The rs199772854 site of the IL17RC gene is located in the promoter region. An SNP in the promoter region can increase or reduce gene transcriptional activity by altering the binding efficiency of transcription factors to various sequence elements, thus interfering with the gene expression process and potentially leading to disease occurrence. However, the mechanism and role of IL17RC gene regulation during ectopic osteogenesis remains unclear. IL17RC may accelerate bone metabolism via the transforming growth factor-β signaling pathway [24, 25]. The majority of studies suggest that IL17RC has a major role in disease pathogenesis through its function in the IL17 signaling axis. Some studies have shown that the IL17 axis affects bone formation and remodeling, and can also protect bone mass if bone loss occurs due to infection or hormonal imbalance [26, 27]. In addition, the IL17 axis can induce osteoblastic differentiation of bone marrow-derived mesenchymal stem cells . It has become increasingly clear that inflammation-mediated imbalance in bone is a major feature of various bone diseases ; this imbalance is caused by increases in various cytokines in the inflammatory tissue. As an inflammatory factor, IL17 RC are expressed on various cells, such as osteoblasts, chondrocytes, and fibroblasts , and compression force can induces the expression of IL-17RC in osteoblast-like cells [31, 32]. In addition, the differentiation of osteoclast precursors into osteoclasts is suppressed by IL17RC ; IL17RC produced in response to compressive force may suppress osteoclastogenesis through the expression of OPG . Additionally, IL17RC stimulates the secretion of other factors such as IL-6, tumor necrosis factor (TNF)-α and IL-1β in osteoclasts, further aggravating the inflammation .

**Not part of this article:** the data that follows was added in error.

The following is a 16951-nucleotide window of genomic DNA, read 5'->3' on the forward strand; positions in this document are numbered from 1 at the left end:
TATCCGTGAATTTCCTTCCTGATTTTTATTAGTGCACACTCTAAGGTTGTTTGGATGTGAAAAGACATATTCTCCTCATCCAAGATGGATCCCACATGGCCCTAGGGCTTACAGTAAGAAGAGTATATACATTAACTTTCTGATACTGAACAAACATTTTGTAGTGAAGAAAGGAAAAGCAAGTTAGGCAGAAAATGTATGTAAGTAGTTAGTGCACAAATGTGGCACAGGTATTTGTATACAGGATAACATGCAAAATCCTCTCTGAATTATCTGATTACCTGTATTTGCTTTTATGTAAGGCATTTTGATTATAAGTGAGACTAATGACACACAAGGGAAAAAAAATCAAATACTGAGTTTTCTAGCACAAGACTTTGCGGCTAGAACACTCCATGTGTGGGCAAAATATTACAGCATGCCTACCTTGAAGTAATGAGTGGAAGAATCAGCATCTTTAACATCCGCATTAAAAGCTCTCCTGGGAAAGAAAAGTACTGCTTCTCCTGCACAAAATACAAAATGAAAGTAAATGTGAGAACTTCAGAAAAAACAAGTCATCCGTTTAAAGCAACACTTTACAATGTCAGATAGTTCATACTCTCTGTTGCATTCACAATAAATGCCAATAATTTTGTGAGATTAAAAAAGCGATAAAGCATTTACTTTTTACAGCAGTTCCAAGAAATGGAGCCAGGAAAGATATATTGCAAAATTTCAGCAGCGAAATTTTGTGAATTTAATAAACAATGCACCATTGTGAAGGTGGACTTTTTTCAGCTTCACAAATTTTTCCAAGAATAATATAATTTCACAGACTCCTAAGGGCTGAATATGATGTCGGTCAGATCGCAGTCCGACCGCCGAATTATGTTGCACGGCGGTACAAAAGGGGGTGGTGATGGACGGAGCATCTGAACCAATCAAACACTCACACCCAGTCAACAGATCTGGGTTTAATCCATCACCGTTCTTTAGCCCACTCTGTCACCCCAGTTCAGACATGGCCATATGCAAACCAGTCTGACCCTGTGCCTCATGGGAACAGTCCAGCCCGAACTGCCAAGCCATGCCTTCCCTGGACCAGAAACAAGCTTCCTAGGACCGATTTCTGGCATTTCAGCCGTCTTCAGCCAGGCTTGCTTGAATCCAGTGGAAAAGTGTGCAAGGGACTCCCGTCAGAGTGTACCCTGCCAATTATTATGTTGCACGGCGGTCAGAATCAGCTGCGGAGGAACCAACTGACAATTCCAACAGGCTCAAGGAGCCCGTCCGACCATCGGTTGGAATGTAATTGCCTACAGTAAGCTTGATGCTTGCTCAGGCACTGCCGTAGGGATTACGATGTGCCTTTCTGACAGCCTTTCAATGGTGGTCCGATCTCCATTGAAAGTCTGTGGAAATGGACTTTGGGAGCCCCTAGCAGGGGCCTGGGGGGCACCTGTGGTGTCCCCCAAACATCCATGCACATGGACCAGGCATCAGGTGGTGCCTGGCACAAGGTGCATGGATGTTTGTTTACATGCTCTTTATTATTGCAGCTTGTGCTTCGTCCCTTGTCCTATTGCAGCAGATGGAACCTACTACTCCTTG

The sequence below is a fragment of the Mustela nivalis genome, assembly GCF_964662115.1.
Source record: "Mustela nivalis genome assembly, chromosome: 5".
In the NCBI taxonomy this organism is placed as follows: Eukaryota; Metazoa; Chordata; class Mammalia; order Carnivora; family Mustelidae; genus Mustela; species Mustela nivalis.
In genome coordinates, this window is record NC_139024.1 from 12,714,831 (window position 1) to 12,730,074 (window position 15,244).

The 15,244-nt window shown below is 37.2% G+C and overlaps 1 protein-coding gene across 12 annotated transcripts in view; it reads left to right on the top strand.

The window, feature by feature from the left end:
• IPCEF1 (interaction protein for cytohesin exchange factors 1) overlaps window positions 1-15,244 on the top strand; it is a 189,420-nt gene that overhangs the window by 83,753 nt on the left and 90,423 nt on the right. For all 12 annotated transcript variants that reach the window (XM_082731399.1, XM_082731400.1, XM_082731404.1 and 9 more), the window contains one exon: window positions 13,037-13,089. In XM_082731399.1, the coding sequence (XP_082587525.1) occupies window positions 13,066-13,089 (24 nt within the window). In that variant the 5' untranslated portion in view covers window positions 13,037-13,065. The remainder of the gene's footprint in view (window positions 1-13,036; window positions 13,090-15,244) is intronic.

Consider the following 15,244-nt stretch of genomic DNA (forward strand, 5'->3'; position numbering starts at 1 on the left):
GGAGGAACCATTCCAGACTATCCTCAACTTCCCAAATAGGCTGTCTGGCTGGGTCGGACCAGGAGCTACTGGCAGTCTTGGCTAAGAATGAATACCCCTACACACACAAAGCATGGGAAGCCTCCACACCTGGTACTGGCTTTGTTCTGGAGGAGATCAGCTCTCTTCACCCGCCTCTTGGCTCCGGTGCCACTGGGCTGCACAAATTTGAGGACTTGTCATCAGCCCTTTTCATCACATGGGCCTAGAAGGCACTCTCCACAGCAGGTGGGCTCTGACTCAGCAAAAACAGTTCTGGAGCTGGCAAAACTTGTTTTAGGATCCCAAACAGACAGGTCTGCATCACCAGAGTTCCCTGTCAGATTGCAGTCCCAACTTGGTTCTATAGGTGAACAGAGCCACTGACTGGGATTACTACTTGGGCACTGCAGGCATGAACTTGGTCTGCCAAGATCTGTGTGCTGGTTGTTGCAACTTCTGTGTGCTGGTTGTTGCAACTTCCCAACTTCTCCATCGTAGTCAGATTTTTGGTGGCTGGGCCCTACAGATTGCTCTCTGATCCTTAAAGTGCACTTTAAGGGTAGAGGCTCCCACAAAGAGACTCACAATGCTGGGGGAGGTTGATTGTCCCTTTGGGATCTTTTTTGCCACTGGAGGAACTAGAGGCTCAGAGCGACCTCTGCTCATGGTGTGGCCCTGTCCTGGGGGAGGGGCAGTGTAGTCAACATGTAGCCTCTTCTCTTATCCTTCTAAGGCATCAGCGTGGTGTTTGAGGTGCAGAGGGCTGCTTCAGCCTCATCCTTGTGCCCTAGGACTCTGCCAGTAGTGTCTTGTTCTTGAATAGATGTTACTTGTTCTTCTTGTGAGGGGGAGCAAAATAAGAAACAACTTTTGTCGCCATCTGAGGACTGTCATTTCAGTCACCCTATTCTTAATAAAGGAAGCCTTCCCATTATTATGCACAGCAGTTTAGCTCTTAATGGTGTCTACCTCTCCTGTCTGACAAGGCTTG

The results of this study demonstrated that the expression of IL17RC in T-OPLL patients carrying an rs199772854A mutation was significantly higher in peripheral blood and tissues than in patients without the mutation. It is suggested that the rs199772854A site mutation can lead to overexpression of IL17RC and may induce pathological OPLL. However, this study lacks in-depth research and discussion on the mechanism by which IL17RC facilitates T-OPLL. In addition, due to the prevalence of T-OPLL disease is very rare, this study’s sample size is small. The association between heterotopic ossification and IL17RC requires further research.
In conclusion, the findings of this study suggest that the rs199772854A site mutation can lead to overexpression of IL17RC and is a potential pathogenic mutation associated with T-OPLL. The results provide a potential basis for the pathogenesis of T-OPLL and the pathogenic role of IL17RC in T-OPLL disease.
Further genetic studies with more participants are required to validate these findings, and in appropriate model systems.
Cervical ossification of the posterior longitudinal ligament
Enzyme-linked immunosorbent assay
Interleukin 17 receptor C
Japanese Orthopedic Association
Reverse transcription-quantitative polymerase chain reaction
Thoracic ossification of the posterior longitudinal ligament
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This work was supported by the National Natural Science Foundation of China (81672201 and 81472041).
Availability of data and materials
All data generated or analyzed during this study are included in this published article.
Ethics approval and consent to participate
The study protocol was approved by the Ethics Committee for Human Subjects of the Peking University Third Hospital. Informed consent was provided by all participating individuals.
Consent for publication
The authors declare that they have no competing interests.
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Wang, P., Liu, X., Liu, X. et al. IL17RC affects the predisposition to thoracic ossification of the posterior longitudinal ligament. J Orthop Surg Res 14, 210 (2019). https://doi.org/10.1186/s13018-019-1253-3
- Thoracic ossification of the posterior longitudinal ligament